Foote v. The Queen (April 21, 2017 – 2017 TCC 61, Boyle J.).
Précis: Mr. Foote spend his entire career in the investment business rising to the co-head of institutional trading for a large Canadian full-service brokerage firm. In 2009 he treated all of his personal trading (with the exception of short positions) as being on capital account (roughly a gain of $550,000). CRA assessed him as a trader and he appealed to the Tax Court. The evidence was simply overwhelming that Mr. Foote was a trader and not an investor. His multiple transactions and short trading times essentially shone a neon light on his activities. While his counsel obviously put up a very good fight, to an objective observer the result was inevitable. The appeal was dismissed with costs.
Decision: A very few paragraphs suffice to explain the result:
 Mr. Foote has been in the investment industry for over 25 years. He has been investing personally throughout that period. He started with the predecessor of what is known now as RBC Dominion Securities. He remained at that brokerage firm for 15 years. I was not told what he did at RBC Dominion Securities; the Respondent’s assumption in the reply is that he was a “senior trader”. From there he went to CIBC World Markets in about 2005. He described that when he left CIBC World Markets in 2007, he was its Head of Institutional Trading. He joined RJL as its Co‑Head of Institutional Trading. He continues to hold that position.
 As Co‑Head of Institutional Trading at RJL, Mr. Foote was not involved in the retail side of the business. The Research group at RJL is also separate from Institutional Trading. Institutional Trading does have full access to that group’s research.
 Mr. Stiff [Mr. Foote’s investment advisor]and Mr. Foote spoke typically two or three times a week about buying and selling thoughts and opportunities as well as markets and investments generally. Mr. Foote initiated about 60% of these calls. All of Mr. Foote’s specific buying and selling instructions would have been relayed in such conversations. Specific buying and selling discussions were initiated by each of them about equally. Mr. Stiff would at least quickly review Mr. Foote’s holdings in each account for each conversation. He would normally provide Mr. Foote with his advice related to Mr. Foote’s planned purchases, sales and reinvestments. Mr. Stiff knew that Mr. Foote followed the markets beyond what he may have needed to as Co‑Head of Institutional Trading.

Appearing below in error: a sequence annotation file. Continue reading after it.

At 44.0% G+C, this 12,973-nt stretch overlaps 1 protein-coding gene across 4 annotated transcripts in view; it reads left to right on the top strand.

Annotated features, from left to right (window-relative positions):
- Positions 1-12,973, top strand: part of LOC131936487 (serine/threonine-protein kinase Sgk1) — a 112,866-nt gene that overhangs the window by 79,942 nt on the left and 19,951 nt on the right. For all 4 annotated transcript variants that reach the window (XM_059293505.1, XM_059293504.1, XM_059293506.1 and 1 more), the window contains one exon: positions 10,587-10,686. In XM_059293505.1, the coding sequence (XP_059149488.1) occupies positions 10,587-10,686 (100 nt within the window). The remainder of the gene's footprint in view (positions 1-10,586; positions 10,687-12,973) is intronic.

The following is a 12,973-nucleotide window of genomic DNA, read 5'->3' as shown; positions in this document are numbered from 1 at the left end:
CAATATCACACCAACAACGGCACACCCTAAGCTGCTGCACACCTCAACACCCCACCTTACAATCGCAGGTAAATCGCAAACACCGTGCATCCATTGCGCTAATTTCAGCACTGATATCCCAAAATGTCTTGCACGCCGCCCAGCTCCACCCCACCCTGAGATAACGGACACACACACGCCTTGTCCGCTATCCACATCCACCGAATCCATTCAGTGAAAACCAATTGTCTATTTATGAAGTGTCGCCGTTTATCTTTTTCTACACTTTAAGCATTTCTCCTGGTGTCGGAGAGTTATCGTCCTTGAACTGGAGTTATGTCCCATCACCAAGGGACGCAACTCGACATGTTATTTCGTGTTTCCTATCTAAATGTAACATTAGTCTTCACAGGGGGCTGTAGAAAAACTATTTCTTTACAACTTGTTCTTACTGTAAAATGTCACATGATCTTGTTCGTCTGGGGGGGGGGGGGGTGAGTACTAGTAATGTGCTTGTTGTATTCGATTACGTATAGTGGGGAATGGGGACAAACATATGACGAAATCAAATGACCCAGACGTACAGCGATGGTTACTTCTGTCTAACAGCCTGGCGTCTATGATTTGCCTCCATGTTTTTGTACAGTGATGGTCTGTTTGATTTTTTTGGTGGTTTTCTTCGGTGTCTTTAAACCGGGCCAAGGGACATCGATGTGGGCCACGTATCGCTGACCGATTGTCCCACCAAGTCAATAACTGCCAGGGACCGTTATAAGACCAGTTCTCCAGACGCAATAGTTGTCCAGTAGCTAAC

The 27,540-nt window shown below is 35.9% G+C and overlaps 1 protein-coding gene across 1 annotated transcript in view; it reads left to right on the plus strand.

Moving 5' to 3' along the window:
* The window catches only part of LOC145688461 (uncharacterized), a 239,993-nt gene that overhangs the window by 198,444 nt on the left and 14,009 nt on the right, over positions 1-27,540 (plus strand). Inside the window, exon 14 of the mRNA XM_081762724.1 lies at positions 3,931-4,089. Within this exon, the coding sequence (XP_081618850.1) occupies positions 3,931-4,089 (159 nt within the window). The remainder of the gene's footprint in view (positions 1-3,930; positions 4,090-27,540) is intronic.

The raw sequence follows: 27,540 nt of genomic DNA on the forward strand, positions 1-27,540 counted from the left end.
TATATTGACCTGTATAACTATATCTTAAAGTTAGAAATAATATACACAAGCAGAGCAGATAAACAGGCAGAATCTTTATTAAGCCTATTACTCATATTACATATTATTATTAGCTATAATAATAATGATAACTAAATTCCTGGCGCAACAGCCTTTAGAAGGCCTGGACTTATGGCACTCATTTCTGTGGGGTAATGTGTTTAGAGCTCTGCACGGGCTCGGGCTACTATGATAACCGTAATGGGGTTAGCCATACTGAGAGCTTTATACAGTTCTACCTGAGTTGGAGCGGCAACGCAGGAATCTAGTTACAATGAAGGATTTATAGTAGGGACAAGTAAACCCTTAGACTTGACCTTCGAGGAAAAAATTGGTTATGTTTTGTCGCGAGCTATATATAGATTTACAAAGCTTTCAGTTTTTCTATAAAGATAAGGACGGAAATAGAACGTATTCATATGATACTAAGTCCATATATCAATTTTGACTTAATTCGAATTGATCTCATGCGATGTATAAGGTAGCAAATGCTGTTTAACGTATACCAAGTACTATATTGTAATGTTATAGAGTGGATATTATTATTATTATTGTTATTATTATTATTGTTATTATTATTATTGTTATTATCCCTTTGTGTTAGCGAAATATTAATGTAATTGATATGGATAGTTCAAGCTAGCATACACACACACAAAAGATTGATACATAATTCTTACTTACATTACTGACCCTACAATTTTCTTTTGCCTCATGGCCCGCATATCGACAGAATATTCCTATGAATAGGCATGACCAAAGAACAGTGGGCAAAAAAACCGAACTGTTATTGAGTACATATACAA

Mr. Foote acknowledged he gleaned information on the markets from his RJL work, even though he did not necessarily need to know it to do his job. In addition, he estimated he spent about 45 minutes daily reading and watching business and markets news. He also follows market analysts and research.
 The 2009 monthly statements for the investment accounts are in evidence and are accepted by the Respondent and the Court as accurate. Read in conjunction with the other evidence, these show, among other things:
(a) Mr. Foote finished liquidating his investments on Friday, February 27, 2009 and began reinvesting his cash on Monday, March 2, 2009; by the end of March he was 70% invested in securities and 30% in cash, in contrast to being only about 40% invested in securities at the end of 2008.
(b) Mr. Foote invested in securities of 34 issuers. He only reinvested in two of the issuers whose securities he had liquidated in January and February.
(c) The average hold period for the securities of any issuer was about 50 days. In five cases he sold within the first week of buying them. In 10 cases, sales began within 30 days of purchase; in 20 cases, within 60 days. In at least one case, Open Text, he continued buying an issuer’s securities after he started selling identical recently acquired shares. In at least one other, Addax Petroleum, he started selling the day after he bought, even before his purchase settled, and that, for a gain of less than 1%. The longest hold period was 274 days, less than nine months. The longest hold period in the U.S. account was less than 30 days.
(d) Distributions or dividends of about $18,000 were received.
In the face of this evidence Justice Boyle had only one choice based on existing case law:
 Having regard to the evidence relating to all of these considerations and my findings above, I conclude that Mr. Foote was trading in the securities as a business activity, or at least was buying and selling the securities as part of an adventure in the nature of trade. The key considerations in this case in arriving at that decision are:
1. I have already found his primary intention when purchasing the securities to be to sell them at a profit as soon as a reasonable return in the then market circumstances could be realized. In so doing, I expressly did not accept his testimony about his intention.
2. Mr. Foote spent considerable time each day monitoring markets beyond what he said was required for his employment. In addition, he gleaned relevant market information as part of his daily job as Head of Institutional Trading at a major investment dealer. This also gave him well beyond average access to market information that is public, and he availed himself of that access and information.
3. The nature of the gains realized by Mr. Foote buying and selling securities in his investment accounts bears a close similarity to what he has been doing in his investment dealer positions for decades. He has developed considerable expertise and accumulated considerable knowledge at this.
4. Mr. Foote was buying and selling regularly throughout the year.
5. Mr. Foote’s holding periods were clearly short and often very, very short.
Accordingly the appeal was dismissed with costs.